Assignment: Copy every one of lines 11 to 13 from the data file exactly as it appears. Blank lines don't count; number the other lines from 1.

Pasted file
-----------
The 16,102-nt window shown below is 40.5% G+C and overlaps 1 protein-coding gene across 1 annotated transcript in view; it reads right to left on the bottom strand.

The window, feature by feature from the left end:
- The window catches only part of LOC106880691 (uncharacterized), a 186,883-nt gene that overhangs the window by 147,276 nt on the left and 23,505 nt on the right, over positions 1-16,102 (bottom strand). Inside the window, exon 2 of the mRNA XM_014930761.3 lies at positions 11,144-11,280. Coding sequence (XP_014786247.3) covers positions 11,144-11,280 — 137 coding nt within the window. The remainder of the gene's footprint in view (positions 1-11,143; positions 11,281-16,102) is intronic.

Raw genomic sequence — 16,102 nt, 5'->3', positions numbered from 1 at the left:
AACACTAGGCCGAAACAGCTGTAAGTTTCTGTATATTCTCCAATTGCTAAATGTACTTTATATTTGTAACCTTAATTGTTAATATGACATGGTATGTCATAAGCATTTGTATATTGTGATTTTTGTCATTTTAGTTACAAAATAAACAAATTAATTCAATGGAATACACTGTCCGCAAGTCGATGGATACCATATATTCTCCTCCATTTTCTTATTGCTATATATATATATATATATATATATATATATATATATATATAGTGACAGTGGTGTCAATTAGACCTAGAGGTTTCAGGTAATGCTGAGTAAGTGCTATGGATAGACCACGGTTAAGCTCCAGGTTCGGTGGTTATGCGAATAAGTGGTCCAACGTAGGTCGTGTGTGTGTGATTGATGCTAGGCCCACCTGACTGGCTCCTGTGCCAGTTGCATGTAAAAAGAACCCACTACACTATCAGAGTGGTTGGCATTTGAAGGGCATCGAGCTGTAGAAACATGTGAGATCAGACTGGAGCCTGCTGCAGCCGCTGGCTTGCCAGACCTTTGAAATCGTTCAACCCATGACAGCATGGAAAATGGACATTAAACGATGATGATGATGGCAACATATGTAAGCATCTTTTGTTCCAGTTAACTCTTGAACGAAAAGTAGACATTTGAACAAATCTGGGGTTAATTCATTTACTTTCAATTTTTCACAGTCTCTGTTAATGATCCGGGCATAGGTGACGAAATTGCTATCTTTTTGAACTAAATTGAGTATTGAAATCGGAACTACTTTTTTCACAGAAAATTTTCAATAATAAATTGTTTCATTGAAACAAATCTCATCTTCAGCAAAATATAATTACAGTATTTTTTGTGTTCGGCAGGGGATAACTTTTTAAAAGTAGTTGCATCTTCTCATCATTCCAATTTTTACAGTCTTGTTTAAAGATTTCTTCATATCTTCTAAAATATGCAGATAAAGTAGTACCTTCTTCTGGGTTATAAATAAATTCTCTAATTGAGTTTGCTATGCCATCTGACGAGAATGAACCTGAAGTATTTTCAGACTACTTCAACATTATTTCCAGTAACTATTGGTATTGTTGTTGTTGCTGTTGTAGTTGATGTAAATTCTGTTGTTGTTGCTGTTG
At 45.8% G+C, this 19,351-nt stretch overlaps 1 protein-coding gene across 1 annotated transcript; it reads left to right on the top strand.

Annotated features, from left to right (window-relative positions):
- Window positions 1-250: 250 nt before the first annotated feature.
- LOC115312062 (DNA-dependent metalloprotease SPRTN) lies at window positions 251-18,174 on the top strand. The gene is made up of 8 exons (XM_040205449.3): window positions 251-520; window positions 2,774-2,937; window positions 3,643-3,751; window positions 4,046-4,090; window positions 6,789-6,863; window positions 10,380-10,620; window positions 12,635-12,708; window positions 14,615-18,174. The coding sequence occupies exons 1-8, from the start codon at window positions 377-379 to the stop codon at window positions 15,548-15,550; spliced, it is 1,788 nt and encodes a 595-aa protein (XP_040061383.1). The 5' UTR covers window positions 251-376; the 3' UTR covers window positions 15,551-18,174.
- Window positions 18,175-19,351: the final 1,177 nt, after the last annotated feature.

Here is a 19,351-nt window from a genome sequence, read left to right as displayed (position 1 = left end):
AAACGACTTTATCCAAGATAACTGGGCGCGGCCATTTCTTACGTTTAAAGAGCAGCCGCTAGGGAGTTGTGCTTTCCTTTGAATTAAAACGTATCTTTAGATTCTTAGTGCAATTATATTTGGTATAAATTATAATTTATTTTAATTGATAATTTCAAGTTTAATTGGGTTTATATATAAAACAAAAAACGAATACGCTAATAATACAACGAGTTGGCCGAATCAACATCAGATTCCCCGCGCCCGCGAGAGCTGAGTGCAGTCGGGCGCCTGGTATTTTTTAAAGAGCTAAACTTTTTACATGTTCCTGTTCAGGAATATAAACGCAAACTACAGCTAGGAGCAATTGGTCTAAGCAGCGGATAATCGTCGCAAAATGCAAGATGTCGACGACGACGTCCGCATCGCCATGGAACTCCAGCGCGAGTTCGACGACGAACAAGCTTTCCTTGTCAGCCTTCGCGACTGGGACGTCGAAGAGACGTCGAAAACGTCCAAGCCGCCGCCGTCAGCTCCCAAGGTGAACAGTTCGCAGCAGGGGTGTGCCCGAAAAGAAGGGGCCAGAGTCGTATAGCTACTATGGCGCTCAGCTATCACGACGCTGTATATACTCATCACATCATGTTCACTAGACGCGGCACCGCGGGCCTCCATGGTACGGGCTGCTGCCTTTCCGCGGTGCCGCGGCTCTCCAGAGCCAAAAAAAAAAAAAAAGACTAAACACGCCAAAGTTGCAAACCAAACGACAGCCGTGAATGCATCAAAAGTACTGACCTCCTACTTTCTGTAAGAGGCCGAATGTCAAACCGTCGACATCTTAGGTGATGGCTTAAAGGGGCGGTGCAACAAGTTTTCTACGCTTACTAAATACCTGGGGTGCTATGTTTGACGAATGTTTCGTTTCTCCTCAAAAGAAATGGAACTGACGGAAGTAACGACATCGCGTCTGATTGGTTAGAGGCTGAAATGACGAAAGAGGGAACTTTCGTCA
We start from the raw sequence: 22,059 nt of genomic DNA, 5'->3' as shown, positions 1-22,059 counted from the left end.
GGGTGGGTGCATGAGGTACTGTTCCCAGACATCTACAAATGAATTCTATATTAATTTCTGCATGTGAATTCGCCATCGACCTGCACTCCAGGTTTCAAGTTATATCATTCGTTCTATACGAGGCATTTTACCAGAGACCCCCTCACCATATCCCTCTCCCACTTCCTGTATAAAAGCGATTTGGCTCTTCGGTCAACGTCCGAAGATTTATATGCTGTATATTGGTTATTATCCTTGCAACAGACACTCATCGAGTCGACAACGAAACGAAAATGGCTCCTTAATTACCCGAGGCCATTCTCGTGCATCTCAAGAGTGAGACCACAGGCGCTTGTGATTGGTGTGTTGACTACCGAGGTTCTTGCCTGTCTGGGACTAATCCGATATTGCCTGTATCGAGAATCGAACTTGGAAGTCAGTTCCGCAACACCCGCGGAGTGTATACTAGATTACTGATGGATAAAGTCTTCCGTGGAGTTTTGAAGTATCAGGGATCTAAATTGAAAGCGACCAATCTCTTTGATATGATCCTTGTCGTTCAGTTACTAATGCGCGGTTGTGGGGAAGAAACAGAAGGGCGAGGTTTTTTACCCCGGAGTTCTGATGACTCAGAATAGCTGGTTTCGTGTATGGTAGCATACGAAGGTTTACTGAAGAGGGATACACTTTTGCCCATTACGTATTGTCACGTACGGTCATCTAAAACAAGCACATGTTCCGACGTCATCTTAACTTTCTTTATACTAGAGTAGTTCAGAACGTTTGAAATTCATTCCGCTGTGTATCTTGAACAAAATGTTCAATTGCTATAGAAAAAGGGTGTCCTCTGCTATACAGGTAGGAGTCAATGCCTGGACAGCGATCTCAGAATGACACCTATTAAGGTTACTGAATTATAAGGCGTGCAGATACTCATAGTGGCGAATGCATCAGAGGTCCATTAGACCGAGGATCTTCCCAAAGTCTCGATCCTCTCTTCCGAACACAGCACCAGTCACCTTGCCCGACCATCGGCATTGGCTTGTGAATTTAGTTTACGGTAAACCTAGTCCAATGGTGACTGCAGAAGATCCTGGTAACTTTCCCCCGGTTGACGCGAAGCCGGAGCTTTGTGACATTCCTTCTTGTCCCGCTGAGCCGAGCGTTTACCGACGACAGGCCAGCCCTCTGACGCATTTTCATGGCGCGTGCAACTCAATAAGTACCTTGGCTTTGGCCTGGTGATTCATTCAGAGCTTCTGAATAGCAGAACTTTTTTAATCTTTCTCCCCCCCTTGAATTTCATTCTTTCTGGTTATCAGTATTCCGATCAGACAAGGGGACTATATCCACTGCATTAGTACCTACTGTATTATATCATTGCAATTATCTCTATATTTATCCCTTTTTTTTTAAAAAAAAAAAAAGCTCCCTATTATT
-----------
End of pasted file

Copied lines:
Here is a 19,351-nt window from a genome sequence, read left to right as displayed (position 1 = left end):
AAACGACTTTATCCAAGATAACTGGGCGCGGCCATTTCTTACGTTTAAAGAGCAGCCGCTAGGGAGTTGTGCTTTCCTTTGAATTAAAACGTATCTTTAGATTCTTAGTGCAATTATATTTGGTATAAATTATAATTTATTTTAATTGATAATTTCAAGTTTAATTGGGTTTATATATAAAACAAAAAACGAATACGCTAATAATACAACGAGTTGGCCGAATCAACATCAGATTCCCCGCGCCCGCGAGAGCTGAGTGCAGTCGGGCGCCTGGTATTTTTTAAAGAGCTAAACTTTTTACATGTTCCTGTTCAGGAATATAAACGCAAACTACAGCTAGGAGCAATTGGTCTAAGCAGCGGATAATCGTCGCAAAATGCAAGATGTCGACGACGACGTCCGCATCGCCATGGAACTCCAGCGCGAGTTCGACGACGAACAAGCTTTCCTTGTCAGCCTTCGCGACTGGGACGTCGAAGAGACGTCGAAAACGTCCAAGCCGCCGCCGTCAGCTCCCAAGGTGAACAGTTCGCAGCAGGGGTGTGCCCGAAAAGAAGGGGCCAGAGTCGTATAGCTACTATGGCGCTCAGCTATCACGACGCTGTATATACTCATCACATCATGTTCACTAGACGCGGCACCGCGGGCCTCCATGGTACGGGCTGCTGCCTTTCCGCGGTGCCGCGGCTCTCCAGAGCCAAAAAAAAAAAAAAAGACTAAACACGCCAAAGTTGCAAACCAAACGACAGCCGTGAATGCATCAAAAGTACTGACCTCCTACTTTCTGTAAGAGGCCGAATGTCAAACCGTCGACATCTTAGGTGATGGCTTAAAGGGGCGGTGCAACAAGTTTTCTACGCTTACTAAATACCTGGGGTGCTATGTTTGACGAATGTTTCGTTTCTCCTCAAAAGAAATGGAACTGACGGAAGTAACGACATCGCGTCTGATTGGTTAGAGGCTGAAATGACGAAAGAGGGAACTTTCGTCA
We start from the raw sequence: 22,059 nt of genomic DNA, 5'->3' as shown, positions 1-22,059 counted from the left end.